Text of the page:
Playing With Depression

Depression at work costs US$ 1 trillion each year. Is there a solution from non-work, from outside of work, from play?

Beyond Medicine

Research published this year suggests that bouldering – rock climbing on artificial walls without a harness – is effective in fighting depression. After eight weeks of introductory climbing, symptoms of depression significantly decrease in adults. Researchers ascribe the benefits of bouldering to such factors as the constant focus required, the feeling of immediate accomplishment, the choice of skill levels, and the social aspect to the sport.

Rock climbing is the latest in a long line of extra-clinical, non-pharmaceutical activities that researchers have employed to successfully fight depression. Dancing, for example, has proven positive impact in decreasing depressive symptoms, whether defined as easy exercises to music or full on tango classes. Such forms of Dance Movement Therapy join the ranks of Chess Therapy in filling up the space where medication and talking therapies are not suitable, available or even effective.

Beyond Work

These three activities – climbing, dancing and chess – share several points of interest. Although it’s possible to perform them at a professional level, for the most part, we think of them as playful pastimes rather than as work. But there’s more. Each of them, along with surgery, served as a basis for initial studies into the psychological state of optimal experience, commonly called ‘flow’.

Flow is a feeling of total immersion in an activity. Flow theory was pioneered by Mihály Csíkszentmihályi, who investigated those who activities took their heads into ‘the zone’. Each found a certain activity intrinsically rewarding and motivating. And, while experiencing a loss of reflective self-consciousness, they felt a complete sense of control over the task at hand.

Beyond Boredom

Csíkszentmihályi published his first major book on the topic in 1975 called Beyond Boredom and Anxiety. There are some activities that represent a high level of challenge, but require a low level of skill. These produce anxiety and stress, precursors to depression. Then there are low challenge, low skill activities that make us bored and apathetic, the passive side of depression.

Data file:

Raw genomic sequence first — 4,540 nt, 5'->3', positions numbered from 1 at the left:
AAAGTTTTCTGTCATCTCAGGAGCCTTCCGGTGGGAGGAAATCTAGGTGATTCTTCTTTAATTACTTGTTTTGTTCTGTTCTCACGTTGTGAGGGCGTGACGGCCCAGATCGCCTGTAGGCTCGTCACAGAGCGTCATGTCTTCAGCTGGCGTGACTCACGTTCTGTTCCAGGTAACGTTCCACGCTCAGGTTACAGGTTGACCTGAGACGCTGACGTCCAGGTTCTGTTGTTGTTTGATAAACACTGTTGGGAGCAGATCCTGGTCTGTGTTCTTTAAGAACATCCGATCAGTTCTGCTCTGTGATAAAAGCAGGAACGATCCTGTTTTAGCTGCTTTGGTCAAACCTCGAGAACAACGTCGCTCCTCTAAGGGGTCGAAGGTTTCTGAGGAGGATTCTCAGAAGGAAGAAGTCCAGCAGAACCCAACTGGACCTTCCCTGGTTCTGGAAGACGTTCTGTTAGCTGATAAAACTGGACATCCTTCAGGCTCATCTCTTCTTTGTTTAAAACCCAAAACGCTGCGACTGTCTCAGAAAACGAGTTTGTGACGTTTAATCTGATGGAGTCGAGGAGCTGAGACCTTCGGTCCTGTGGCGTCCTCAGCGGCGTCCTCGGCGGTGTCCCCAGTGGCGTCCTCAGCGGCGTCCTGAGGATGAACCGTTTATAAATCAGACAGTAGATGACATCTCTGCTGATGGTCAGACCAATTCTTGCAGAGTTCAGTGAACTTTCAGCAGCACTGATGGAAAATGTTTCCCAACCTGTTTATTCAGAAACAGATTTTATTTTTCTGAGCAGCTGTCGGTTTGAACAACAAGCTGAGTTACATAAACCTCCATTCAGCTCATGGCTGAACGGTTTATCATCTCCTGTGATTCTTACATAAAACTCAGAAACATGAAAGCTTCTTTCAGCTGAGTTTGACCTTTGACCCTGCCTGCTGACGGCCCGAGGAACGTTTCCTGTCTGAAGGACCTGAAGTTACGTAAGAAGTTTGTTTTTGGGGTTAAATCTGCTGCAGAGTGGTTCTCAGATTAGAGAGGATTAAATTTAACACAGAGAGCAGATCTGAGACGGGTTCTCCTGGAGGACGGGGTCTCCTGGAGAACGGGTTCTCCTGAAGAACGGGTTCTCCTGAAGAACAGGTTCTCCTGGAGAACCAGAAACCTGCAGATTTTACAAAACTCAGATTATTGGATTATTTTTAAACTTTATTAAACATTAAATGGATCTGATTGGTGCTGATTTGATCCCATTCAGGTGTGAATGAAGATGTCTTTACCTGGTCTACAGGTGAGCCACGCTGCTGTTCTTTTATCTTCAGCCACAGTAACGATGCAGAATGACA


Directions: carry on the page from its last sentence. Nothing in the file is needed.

Flow can only be produced by bringing together high challenge, high skill activities. That means that many of the leisure activities in which we regularly participate – Csíkszentmihályi writes of the “dysphoric states” of television watching – do us harm. It also means that the work/play dichotomy becomes fuzzy, since we can find flow in both…or neither.

Beyond Surgery

Csíkszentmihályi studied the experiences of rock climbers, dancers, chess players and surgeons in his initial research into the psychology of optimal happiness. Most of us could attempt some form of the first three. But what about surgery? It’s interesting that surgeons have used the language of flow explicitly both in describing the pleasure they gain and ideal they strive for in their work.

An everyday alternative to surgical flow should fulfil these criteria. It must require a level of skill, even at its most basic, along with an increasing (and potentially unlimited) degree of challenge. It must provide a sense of immediate feedback, with clear goals and rules. Like surgery, it must involve the head and hands in harmony. And it must have proven benefits for depression. Here are three playful suggestions.

There are many ways to allow play into work, if we let it. From terrifying pitches to interview horrors, within the private or community sectors, play can refresh all aspects of workplace life. Play is the key to increasing productivity and mental health at the same time. Players call this a perfect win/win.